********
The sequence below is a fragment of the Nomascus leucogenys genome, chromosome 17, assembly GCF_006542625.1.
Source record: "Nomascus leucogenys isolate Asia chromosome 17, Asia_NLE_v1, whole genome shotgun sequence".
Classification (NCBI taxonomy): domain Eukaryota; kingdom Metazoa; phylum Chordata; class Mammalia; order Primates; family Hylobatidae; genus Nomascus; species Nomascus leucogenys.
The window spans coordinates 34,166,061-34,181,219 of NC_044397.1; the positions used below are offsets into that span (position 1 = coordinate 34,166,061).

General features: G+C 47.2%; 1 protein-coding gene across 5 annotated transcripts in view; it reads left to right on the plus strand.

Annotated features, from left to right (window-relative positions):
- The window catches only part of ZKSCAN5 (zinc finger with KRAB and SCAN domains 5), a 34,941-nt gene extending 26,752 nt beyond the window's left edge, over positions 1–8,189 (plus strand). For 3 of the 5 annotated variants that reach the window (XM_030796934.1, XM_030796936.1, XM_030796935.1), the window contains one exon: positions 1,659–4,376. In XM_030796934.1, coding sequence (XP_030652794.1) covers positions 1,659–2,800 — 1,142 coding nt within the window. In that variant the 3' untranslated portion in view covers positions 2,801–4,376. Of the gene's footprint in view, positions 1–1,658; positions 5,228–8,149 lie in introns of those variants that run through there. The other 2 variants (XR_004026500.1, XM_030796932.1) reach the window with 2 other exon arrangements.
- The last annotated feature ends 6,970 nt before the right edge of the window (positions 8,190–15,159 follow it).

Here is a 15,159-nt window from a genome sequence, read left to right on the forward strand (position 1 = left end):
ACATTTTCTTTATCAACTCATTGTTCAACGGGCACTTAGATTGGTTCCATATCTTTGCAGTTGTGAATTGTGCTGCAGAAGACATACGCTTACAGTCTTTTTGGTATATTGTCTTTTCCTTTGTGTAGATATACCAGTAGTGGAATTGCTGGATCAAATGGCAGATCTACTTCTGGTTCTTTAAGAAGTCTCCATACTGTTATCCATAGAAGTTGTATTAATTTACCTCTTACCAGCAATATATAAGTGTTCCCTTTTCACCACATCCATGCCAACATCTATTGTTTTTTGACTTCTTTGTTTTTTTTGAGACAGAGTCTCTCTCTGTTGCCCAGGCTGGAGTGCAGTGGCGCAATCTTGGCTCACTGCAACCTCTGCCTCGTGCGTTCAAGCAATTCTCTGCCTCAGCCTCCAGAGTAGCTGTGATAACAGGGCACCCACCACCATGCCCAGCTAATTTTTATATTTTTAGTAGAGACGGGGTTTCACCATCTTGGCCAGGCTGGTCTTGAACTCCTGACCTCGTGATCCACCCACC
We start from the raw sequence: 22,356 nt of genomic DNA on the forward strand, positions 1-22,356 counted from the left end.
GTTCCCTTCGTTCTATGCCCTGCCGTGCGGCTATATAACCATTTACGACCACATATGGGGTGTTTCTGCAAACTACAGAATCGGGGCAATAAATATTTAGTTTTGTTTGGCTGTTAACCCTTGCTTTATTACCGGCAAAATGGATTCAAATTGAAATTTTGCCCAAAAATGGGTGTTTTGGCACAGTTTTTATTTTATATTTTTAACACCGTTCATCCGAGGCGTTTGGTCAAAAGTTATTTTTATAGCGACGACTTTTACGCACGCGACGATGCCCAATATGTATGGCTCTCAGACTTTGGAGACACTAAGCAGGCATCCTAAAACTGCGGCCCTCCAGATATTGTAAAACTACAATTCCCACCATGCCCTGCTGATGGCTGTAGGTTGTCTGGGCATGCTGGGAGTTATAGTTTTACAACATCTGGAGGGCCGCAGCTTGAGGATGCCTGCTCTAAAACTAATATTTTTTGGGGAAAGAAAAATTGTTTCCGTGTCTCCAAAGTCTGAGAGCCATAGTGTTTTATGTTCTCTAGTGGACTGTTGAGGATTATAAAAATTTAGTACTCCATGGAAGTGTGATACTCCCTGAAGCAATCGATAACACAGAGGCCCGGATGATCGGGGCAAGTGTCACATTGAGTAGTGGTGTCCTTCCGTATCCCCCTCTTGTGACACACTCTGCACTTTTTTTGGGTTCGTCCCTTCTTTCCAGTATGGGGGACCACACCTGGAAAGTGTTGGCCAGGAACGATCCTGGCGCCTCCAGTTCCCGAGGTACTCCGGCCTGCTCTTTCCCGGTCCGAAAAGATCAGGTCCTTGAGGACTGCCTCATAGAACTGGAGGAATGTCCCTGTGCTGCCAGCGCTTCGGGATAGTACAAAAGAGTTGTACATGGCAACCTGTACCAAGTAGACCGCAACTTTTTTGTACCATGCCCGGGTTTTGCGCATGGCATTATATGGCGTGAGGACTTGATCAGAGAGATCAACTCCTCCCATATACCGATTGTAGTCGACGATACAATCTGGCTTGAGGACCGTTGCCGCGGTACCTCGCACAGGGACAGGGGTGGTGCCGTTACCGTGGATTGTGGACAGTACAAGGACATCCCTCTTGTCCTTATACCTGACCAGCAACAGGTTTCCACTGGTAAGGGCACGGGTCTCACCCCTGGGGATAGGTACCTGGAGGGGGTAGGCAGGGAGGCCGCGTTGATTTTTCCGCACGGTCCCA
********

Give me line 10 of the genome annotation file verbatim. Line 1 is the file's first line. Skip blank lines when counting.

ACATTTTCTTTATCAACTCATTGTTCAACGGGCACTTAGATTGGTTCCATATCTTTGCAGTTGTGAATTGTGCTGCAGAAGACATACGCTTACAGTCTTTTTGGTATATTGTCTTTTCCTTTGTGTAGATATACCAGTAGTGGAATTGCTGGATCAAATGGCAGATCTACTTCTGGTTCTTTAAGAAGTCTCCATACTGTTATCCATAGAAGTTGTATTAATTTACCTCTTACCAGCAATATATAAGTGTTCCCTTTTCACCACATCCATGCCAACATCTATTGTTTTTTGACTTCTTTGTTTTTTTTGAGACAGAGTCTCTCTCTGTTGCCCAGGCTGGAGTGCAGTGGCGCAATCTTGGCTCACTGCAACCTCTGCCTCGTGCGTTCAAGCAATTCTCTGCCTCAGCCTCCAGAGTAGCTGTGATAACAGGGCACCCACCACCATGCCCAGCTAATTTTTATATTTTTAGTAGAGACGGGGTTTCACCATCTTGGCCAGGCTGGTCTTGAACTCCTGACCTCGTGATCCACCCACC